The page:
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UEA’s sombrero ban is no joke

Guy Pierce

Topics Politics

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Earlier this week, the students’ union at my alma mater, the University of East Anglia, banned and confiscated sombreros on campus. The offending hats were given out at the UEA freshers’ fair by staff from Pedro’s Tex Mex Cantina, a Mexican-themed restaurant in Norwich. The restaurant staff were informed that sombreros were forbidden under union regulations, banning ‘discriminatory or stereotypical imagery’, and union officials confiscated them from students

In this case, the sombreros were deemed as having the potential to cause racial offence. Yes, hats can now be racist. Thankfully, this ridiculous SU dictat has garnered the ridicule and derision that it deserves. But criticism has been specific to UEA; many are ignoring the context that allowed for such a ban to come about. As documented by spiked’s Free Speech University Rankings, it is common for UK students’ unions to ban speakers because they might say something offensive. The sombrero story shows that this illiberal logic has spread further.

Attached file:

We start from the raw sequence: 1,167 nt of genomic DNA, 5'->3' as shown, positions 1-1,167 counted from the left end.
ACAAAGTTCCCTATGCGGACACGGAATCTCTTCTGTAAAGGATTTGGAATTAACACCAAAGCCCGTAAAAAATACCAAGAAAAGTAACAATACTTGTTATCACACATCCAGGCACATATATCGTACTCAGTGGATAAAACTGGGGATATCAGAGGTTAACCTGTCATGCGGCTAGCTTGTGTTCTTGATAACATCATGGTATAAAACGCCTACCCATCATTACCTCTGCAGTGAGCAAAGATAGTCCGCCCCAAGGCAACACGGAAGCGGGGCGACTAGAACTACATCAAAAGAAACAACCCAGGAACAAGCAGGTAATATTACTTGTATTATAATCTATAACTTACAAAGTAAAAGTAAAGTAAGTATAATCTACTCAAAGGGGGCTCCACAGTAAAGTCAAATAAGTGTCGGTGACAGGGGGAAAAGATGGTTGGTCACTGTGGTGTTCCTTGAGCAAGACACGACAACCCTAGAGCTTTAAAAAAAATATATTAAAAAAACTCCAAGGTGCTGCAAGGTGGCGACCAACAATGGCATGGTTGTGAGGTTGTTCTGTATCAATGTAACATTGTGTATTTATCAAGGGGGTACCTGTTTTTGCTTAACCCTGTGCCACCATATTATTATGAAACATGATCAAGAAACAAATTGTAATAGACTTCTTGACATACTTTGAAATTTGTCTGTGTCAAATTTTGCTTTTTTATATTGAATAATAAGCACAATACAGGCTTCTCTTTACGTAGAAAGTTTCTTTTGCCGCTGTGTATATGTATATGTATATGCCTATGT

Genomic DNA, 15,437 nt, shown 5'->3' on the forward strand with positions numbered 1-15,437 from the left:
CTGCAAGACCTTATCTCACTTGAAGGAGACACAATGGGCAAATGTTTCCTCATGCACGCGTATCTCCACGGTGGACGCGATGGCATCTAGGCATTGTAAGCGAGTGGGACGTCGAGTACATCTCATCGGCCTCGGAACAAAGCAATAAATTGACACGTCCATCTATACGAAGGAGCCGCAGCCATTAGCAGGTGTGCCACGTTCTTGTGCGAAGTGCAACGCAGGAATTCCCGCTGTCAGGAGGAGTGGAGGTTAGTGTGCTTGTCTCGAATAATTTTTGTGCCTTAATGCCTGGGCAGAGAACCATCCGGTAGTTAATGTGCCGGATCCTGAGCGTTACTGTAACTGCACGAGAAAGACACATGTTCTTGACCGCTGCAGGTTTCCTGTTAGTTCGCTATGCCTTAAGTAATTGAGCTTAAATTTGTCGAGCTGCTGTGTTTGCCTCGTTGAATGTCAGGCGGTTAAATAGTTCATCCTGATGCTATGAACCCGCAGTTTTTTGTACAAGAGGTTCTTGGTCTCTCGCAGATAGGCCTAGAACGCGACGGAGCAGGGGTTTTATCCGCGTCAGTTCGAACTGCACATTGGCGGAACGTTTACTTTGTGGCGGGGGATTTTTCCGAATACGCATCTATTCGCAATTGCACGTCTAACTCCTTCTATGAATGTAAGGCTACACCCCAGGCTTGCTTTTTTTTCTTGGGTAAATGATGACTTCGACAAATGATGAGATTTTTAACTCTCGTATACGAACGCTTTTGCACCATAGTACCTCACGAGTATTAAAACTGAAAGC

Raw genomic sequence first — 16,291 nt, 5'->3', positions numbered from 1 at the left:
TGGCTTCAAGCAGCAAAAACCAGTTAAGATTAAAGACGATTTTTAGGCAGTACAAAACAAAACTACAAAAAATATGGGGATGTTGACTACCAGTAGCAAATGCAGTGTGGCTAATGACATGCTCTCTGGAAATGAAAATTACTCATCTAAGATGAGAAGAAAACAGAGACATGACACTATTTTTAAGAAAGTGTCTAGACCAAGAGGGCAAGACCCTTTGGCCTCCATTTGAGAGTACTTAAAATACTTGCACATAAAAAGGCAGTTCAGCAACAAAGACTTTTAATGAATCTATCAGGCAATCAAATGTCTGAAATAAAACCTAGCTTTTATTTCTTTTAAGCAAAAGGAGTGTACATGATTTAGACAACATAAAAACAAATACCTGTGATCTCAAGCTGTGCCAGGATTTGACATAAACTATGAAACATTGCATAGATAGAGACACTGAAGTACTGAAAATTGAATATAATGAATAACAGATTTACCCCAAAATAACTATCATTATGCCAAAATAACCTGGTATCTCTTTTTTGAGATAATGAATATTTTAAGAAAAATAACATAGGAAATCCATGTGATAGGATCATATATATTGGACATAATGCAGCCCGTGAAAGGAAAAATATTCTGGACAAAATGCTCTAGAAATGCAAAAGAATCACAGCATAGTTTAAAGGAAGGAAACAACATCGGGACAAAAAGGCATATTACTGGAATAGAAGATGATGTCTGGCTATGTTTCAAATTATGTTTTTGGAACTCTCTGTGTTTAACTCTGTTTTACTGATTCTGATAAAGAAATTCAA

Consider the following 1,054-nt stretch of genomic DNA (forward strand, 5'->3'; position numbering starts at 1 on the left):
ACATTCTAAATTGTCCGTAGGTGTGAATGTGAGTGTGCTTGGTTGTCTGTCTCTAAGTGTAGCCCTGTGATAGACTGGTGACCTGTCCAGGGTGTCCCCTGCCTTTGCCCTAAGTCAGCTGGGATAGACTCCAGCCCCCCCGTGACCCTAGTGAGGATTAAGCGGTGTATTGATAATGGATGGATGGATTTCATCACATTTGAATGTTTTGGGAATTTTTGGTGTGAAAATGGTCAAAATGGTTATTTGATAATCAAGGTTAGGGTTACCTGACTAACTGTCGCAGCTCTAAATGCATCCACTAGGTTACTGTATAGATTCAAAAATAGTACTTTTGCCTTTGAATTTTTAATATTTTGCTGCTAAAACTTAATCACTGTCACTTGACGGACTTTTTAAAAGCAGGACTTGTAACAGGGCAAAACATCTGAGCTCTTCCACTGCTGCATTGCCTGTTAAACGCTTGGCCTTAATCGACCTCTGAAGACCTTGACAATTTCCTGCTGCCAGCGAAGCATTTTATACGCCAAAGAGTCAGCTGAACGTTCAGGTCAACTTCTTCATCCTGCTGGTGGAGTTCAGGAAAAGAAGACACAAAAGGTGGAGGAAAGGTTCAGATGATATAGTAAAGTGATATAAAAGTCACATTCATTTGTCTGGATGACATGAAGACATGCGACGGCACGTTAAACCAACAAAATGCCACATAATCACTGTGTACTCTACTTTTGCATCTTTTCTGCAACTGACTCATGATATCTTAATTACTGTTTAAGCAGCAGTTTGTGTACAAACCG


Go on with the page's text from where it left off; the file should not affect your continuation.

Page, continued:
A university education is supposed to teach you to think and challenge ideas through the free and open exchange of opinions. For this reason, universities and students’ unions should foster an inquisitive culture, which supports the open expression of ideas and challenges dogmatic cultural and intellectual thinking. However, to foster this culture, universities first need to allow students to express themselves freely. Though banning sombreros is not the same as banning an idea, it sends out the same message: conform to our political outlook, or you will face sanctions. If UEA’s SU thinks sombreros are beyond the pale, it doesn’t bode well for students who want the freedom to learn, debate and speak their minds.

Guy Pierce is a writer and researcher based in London.

To enquire about republishing spiked’s content, a right to reply or to request a correction, please contact the managing editor, Viv Regan.

Topics Politics

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